Unnecessary Medical Tests Lead to $1.2 Million Settlement

piron-guillaume-96228-copy-300x200On November 28, the U.S. Department of Justice (DOJ) announced a $1.2 million settlement with Cardiovascular Consultants Heart Center, known as CVC Heart Center, and its shareholder physicians. CVC Health Center is a cardiology clinic with offices in Fresno and Clovis, California.

The CVC Heart Center along with Dr. Kevin Boran, Dr. Michael Gen, Dr. Rohit Sundrani, Dr. Donald Gregory, and Dr. William Hanks resolved state and federal False Claims Act (FCA) allegations based on their allegedly performing medically unnecessary tests and billing state and federal health care programs for them.

If you are aware of any medical false billing to a California or federal health care program like Medicare or Medi-Cal, contact the San Francisco health care fraud lawyers of Brod Law Firm right away. You may have information that would be important to the authorities. You may also have standing to bring a qui tam suit on behalf of a state and/or federal government.

The FCA Allegations

Between January 1, 2010 and December 31, 2015, CVC Heart Center submitted claims for cardiovascular nuclear imaging, also known as nuclear stress tests, which were neither medically necessary nor reasonable. Physicians at CVC Heart Center would automatically schedule patients for nuclear stress tests each year without seeing patients in person to determine if the tests were necessary and appropriate.

Nuclear stress tests are not only expensive, but also they expose patients to health risks due to significant amounts of radiations from the radioactive dye injections. Patients are additionally at risk for false positive results, which would result in an unnecessary invasive procedure. Due to all of these risks, physicians are aware that a nuclear stress test should only be ordered when medically necessary for the health and safety of the patient. The Centers for Medicare and Medicaid Services has states nuclear stress tests are not to be used as a screening procedure.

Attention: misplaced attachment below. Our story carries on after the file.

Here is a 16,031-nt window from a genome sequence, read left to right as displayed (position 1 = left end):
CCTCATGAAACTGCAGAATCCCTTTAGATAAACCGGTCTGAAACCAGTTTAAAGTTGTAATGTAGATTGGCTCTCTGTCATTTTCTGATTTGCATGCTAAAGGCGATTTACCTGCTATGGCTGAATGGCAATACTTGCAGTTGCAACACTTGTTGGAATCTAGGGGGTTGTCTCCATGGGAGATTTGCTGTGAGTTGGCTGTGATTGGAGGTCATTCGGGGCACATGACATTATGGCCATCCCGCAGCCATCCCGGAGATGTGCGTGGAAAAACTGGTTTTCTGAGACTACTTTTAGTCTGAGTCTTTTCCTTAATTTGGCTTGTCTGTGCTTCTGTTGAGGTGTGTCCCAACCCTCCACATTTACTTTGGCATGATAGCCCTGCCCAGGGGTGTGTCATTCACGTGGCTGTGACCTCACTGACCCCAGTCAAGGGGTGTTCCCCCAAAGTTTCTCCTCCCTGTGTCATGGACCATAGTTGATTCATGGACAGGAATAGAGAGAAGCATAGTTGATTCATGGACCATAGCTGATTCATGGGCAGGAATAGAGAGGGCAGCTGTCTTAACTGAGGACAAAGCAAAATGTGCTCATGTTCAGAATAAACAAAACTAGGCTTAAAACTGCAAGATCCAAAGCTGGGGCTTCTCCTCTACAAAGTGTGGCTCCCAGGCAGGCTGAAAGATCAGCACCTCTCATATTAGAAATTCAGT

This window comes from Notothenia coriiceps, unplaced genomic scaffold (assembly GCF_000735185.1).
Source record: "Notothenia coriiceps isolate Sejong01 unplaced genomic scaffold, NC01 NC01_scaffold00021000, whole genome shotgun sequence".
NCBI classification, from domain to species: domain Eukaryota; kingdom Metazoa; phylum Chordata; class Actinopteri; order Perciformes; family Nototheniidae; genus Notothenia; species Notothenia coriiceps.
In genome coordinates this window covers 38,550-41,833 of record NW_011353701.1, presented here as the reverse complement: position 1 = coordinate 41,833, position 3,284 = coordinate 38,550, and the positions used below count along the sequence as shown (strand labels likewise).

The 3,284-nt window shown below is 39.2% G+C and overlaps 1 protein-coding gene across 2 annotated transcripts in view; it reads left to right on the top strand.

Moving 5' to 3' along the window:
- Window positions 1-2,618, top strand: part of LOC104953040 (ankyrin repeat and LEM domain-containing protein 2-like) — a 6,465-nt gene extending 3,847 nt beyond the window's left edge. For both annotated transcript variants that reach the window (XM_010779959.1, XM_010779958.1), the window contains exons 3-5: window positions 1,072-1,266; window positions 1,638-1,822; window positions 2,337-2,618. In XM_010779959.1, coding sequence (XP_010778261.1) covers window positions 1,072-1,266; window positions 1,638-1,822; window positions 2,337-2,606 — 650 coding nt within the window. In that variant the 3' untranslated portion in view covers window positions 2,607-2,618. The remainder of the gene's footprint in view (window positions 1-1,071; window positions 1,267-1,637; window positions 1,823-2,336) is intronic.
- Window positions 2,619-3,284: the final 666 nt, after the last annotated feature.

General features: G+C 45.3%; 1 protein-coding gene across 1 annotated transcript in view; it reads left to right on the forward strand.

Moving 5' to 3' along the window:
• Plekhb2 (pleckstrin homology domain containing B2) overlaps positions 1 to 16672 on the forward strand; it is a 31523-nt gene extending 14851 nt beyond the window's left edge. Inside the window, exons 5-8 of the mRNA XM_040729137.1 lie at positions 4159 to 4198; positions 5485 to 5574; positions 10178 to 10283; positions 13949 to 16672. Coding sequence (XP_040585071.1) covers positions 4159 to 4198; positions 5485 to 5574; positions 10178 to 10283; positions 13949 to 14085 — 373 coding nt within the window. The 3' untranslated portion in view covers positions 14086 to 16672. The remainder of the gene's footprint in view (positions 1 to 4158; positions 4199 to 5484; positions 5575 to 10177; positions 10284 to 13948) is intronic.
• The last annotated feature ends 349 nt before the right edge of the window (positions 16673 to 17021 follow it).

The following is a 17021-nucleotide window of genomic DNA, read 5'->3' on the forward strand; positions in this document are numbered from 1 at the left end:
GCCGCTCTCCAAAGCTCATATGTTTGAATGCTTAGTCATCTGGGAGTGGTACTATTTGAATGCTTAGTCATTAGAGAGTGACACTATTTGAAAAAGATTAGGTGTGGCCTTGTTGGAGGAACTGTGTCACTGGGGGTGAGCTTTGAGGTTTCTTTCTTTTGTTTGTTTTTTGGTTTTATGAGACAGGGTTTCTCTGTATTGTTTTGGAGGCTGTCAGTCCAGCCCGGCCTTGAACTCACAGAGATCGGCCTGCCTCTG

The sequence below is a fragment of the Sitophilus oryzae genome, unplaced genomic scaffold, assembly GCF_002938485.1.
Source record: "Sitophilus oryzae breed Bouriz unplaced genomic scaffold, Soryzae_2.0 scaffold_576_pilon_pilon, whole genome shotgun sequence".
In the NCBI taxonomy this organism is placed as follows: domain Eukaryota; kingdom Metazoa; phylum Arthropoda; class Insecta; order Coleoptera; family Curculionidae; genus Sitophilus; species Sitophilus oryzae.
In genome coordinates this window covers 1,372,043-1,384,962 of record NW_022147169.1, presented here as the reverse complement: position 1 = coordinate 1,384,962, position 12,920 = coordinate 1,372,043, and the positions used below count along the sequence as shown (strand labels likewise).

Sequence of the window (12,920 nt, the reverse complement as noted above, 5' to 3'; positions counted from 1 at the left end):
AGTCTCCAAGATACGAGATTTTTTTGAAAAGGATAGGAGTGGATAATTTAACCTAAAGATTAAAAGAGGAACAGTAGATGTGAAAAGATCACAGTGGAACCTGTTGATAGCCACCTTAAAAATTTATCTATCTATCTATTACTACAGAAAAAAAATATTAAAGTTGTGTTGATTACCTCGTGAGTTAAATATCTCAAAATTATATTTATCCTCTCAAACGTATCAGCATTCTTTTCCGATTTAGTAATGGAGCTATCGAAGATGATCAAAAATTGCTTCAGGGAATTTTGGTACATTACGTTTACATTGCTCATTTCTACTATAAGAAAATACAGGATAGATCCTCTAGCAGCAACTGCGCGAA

When physicians file claims to state and federal health programs for medically unnecessary tests, these claims are considered fraudulent.

Physicians Deny Wrongdoing

While this settlement does not include the facility or doctors accepting liability, it does ensure California and the U.S. government have funds returned to them. It is an example of disagreements that can arise between the medical community and health care program and insurance providers. The physicians believe the tests were not used in a routine manner and were both reasonable and necessary for their patients, many of whom have long-term cardiac disease.

Qui Tam Suits

The settlement discussed above was not the result of a qui tam suit. Instead, the case began when a complaint was made to the U.S. Health and Human Services (HHS) Office of Inspector General Hotline. It was then pursued by state and federal authorities, including the HHS, the Federal Bureau of Investigation, and the California DOJ, Bureau of Medi-Cal Fraud and Elder Abuse.

However, many similar health care fraud cases are the result of private individuals filing FCA claims on behalf of a state and/or federal government. These are known as qui tam suits. If the government obtains a jury award or a settlement because of the information brought forward in a qui tam suit, then the whistleblower benefits from a portion of the compensation.

If you have information about possible health care fraud, call Brod Law Firm today.

(image courtesy of Piron Guillaume)